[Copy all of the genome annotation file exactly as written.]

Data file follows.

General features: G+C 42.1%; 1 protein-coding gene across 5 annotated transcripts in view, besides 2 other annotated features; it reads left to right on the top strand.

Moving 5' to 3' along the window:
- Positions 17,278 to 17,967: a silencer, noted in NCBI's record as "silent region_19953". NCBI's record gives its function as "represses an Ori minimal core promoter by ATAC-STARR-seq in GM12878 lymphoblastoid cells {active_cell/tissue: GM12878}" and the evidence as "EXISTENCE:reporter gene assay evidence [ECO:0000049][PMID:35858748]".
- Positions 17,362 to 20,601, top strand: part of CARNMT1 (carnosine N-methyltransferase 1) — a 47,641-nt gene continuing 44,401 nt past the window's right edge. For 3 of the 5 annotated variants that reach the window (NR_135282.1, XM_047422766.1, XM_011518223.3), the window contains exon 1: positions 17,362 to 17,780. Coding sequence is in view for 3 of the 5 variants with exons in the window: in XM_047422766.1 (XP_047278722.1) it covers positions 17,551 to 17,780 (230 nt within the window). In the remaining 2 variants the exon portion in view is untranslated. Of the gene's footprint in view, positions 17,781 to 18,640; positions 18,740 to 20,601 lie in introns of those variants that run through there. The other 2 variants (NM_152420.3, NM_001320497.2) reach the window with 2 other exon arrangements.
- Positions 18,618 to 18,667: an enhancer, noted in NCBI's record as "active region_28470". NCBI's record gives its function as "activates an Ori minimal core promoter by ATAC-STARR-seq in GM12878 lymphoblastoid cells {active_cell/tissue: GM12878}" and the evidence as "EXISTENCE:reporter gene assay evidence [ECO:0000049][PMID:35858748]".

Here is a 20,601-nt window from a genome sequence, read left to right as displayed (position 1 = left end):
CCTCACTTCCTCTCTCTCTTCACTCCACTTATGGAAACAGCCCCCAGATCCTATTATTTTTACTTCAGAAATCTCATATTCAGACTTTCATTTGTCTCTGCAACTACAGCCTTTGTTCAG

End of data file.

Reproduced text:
General features: G+C 42.1%; 1 protein-coding gene across 5 annotated transcripts in view, besides 2 other annotated features; it reads left to right on the top strand.

Moving 5' to 3' along the window:
- Positions 17,278 to 17,967: a silencer, noted in NCBI's record as "silent region_19953". NCBI's record gives its function as "represses an Ori minimal core promoter by ATAC-STARR-seq in GM12878 lymphoblastoid cells {active_cell/tissue: GM12878}" and the evidence as "EXISTENCE:reporter gene assay evidence [ECO:0000049][PMID:35858748]".
- Positions 17,362 to 20,601, top strand: part of CARNMT1 (carnosine N-methyltransferase 1) — a 47,641-nt gene continuing 44,401 nt past the window's right edge. For 3 of the 5 annotated variants that reach the window (NR_135282.1, XM_047422766.1, XM_011518223.3), the window contains exon 1: positions 17,362 to 17,780. Coding sequence is in view for 3 of the 5 variants with exons in the window: in XM_047422766.1 (XP_047278722.1) it covers positions 17,551 to 17,780 (230 nt within the window). In the remaining 2 variants the exon portion in view is untranslated. Of the gene's footprint in view, positions 17,781 to 18,640; positions 18,740 to 20,601 lie in introns of those variants that run through there. The other 2 variants (NM_152420.3, NM_001320497.2) reach the window with 2 other exon arrangements.
- Positions 18,618 to 18,667: an enhancer, noted in NCBI's record as "active region_28470". NCBI's record gives its function as "activates an Ori minimal core promoter by ATAC-STARR-seq in GM12878 lymphoblastoid cells {active_cell/tissue: GM12878}" and the evidence as "EXISTENCE:reporter gene assay evidence [ECO:0000049][PMID:35858748]".

Here is a 20,601-nt window from a genome sequence, read left to right as displayed (position 1 = left end):
CCTCACTTCCTCTCTCTCTTCACTCCACTTATGGAAACAGCCCCCAGATCCTATTATTTTTACTTCAGAAATCTCATATTCAGACTTTCATTTGTCTCTGCAACTACAGCCTTTGTTCAG